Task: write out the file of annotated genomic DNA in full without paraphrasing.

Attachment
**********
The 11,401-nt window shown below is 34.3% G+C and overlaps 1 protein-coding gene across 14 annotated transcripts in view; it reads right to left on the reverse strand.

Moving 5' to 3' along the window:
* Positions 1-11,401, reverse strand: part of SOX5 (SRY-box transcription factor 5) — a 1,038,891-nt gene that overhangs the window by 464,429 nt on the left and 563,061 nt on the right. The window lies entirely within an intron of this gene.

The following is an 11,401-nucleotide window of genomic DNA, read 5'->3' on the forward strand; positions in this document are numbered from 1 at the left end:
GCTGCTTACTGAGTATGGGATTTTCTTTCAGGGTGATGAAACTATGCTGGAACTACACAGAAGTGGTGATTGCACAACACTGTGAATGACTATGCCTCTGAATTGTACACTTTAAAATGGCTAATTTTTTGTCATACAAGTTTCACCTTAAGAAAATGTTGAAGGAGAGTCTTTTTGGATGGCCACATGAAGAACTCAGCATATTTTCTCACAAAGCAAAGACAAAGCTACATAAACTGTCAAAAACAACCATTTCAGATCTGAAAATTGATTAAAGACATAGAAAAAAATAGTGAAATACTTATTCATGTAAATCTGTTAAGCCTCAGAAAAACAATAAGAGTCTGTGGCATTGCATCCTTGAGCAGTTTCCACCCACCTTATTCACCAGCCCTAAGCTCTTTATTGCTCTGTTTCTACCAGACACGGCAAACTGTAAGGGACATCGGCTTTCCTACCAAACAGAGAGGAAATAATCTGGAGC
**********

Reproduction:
The 11,401-nt window shown below is 34.3% G+C and overlaps 1 protein-coding gene across 14 annotated transcripts in view; it reads right to left on the reverse strand.

Moving 5' to 3' along the window:
* Positions 1-11,401, reverse strand: part of SOX5 (SRY-box transcription factor 5) — a 1,038,891-nt gene that overhangs the window by 464,429 nt on the left and 563,061 nt on the right. The window lies entirely within an intron of this gene.

The following is an 11,401-nucleotide window of genomic DNA, read 5'->3' on the forward strand; positions in this document are numbered from 1 at the left end:
GCTGCTTACTGAGTATGGGATTTTCTTTCAGGGTGATGAAACTATGCTGGAACTACACAGAAGTGGTGATTGCACAACACTGTGAATGACTATGCCTCTGAATTGTACACTTTAAAATGGCTAATTTTTTGTCATACAAGTTTCACCTTAAGAAAATGTTGAAGGAGAGTCTTTTTGGATGGCCACATGAAGAACTCAGCATATTTTCTCACAAAGCAAAGACAAAGCTACATAAACTGTCAAAAACAACCATTTCAGATCTGAAAATTGATTAAAGACATAGAAAAAAATAGTGAAATACTTATTCATGTAAATCTGTTAAGCCTCAGAAAAACAATAAGAGTCTGTGGCATTGCATCCTTGAGCAGTTTCCACCCACCTTATTCACCAGCCCTAAGCTCTTTATTGCTCTGTTTCTACCAGACACGGCAAACTGTAAGGGACATCGGCTTTCCTACCAAACAGAGAGGAAATAATCTGGAGC